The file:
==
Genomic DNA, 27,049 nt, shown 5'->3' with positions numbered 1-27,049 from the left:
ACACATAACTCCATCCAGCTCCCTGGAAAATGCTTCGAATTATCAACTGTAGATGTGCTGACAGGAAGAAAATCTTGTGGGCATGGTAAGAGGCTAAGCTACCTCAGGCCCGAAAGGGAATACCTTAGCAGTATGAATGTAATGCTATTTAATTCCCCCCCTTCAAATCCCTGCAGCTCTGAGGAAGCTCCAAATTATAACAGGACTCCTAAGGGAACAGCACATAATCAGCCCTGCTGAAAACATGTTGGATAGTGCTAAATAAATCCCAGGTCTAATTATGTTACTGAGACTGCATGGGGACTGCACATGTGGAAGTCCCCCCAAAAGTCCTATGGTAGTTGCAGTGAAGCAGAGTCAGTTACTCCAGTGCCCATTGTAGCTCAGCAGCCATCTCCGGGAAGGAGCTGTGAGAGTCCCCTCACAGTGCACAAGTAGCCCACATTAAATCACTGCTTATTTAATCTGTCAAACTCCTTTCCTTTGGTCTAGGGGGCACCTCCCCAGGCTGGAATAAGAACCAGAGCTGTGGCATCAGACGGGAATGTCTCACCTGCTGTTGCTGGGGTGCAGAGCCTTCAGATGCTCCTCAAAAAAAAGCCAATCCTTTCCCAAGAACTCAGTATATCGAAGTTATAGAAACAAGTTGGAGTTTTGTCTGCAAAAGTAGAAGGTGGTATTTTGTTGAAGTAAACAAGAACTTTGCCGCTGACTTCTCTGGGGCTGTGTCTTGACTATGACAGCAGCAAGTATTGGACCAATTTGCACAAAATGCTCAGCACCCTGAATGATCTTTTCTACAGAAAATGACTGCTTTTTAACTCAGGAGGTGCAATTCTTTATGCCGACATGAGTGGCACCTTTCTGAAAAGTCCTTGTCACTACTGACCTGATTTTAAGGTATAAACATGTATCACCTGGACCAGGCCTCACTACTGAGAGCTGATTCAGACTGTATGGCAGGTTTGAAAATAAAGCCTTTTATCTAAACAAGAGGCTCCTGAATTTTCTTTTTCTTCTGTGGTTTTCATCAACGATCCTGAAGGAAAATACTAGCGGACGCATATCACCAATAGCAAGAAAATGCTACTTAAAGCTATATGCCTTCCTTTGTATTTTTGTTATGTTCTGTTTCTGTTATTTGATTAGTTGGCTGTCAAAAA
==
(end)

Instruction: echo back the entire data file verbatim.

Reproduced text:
Genomic DNA, 27,049 nt, shown 5'->3' with positions numbered 1-27,049 from the left:
ACACATAACTCCATCCAGCTCCCTGGAAAATGCTTCGAATTATCAACTGTAGATGTGCTGACAGGAAGAAAATCTTGTGGGCATGGTAAGAGGCTAAGCTACCTCAGGCCCGAAAGGGAATACCTTAGCAGTATGAATGTAATGCTATTTAATTCCCCCCCTTCAAATCCCTGCAGCTCTGAGGAAGCTCCAAATTATAACAGGACTCCTAAGGGAACAGCACATAATCAGCCCTGCTGAAAACATGTTGGATAGTGCTAAATAAATCCCAGGTCTAATTATGTTACTGAGACTGCATGGGGACTGCACATGTGGAAGTCCCCCCAAAAGTCCTATGGTAGTTGCAGTGAAGCAGAGTCAGTTACTCCAGTGCCCATTGTAGCTCAGCAGCCATCTCCGGGAAGGAGCTGTGAGAGTCCCCTCACAGTGCACAAGTAGCCCACATTAAATCACTGCTTATTTAATCTGTCAAACTCCTTTCCTTTGGTCTAGGGGGCACCTCCCCAGGCTGGAATAAGAACCAGAGCTGTGGCATCAGACGGGAATGTCTCACCTGCTGTTGCTGGGGTGCAGAGCCTTCAGATGCTCCTCAAAAAAAAGCCAATCCTTTCCCAAGAACTCAGTATATCGAAGTTATAGAAACAAGTTGGAGTTTTGTCTGCAAAAGTAGAAGGTGGTATTTTGTTGAAGTAAACAAGAACTTTGCCGCTGACTTCTCTGGGGCTGTGTCTTGACTATGACAGCAGCAAGTATTGGACCAATTTGCACAAAATGCTCAGCACCCTGAATGATCTTTTCTACAGAAAATGACTGCTTTTTAACTCAGGAGGTGCAATTCTTTATGCCGACATGAGTGGCACCTTTCTGAAAAGTCCTTGTCACTACTGACCTGATTTTAAGGTATAAACATGTATCACCTGGACCAGGCCTCACTACTGAGAGCTGATTCAGACTGTATGGCAGGTTTGAAAATAAAGCCTTTTATCTAAACAAGAGGCTCCTGAATTTTCTTTTTCTTCTGTGGTTTTCATCAACGATCCTGAAGGAAAATACTAGCGGACGCATATCACCAATAGCAAGAAAATGCTACTTAAAGCTATATGCCTTCCTTTGTATTTTTGTTATGTTCTGTTTCTGTTATTTGATTAGTTGGCTGTCAAAAA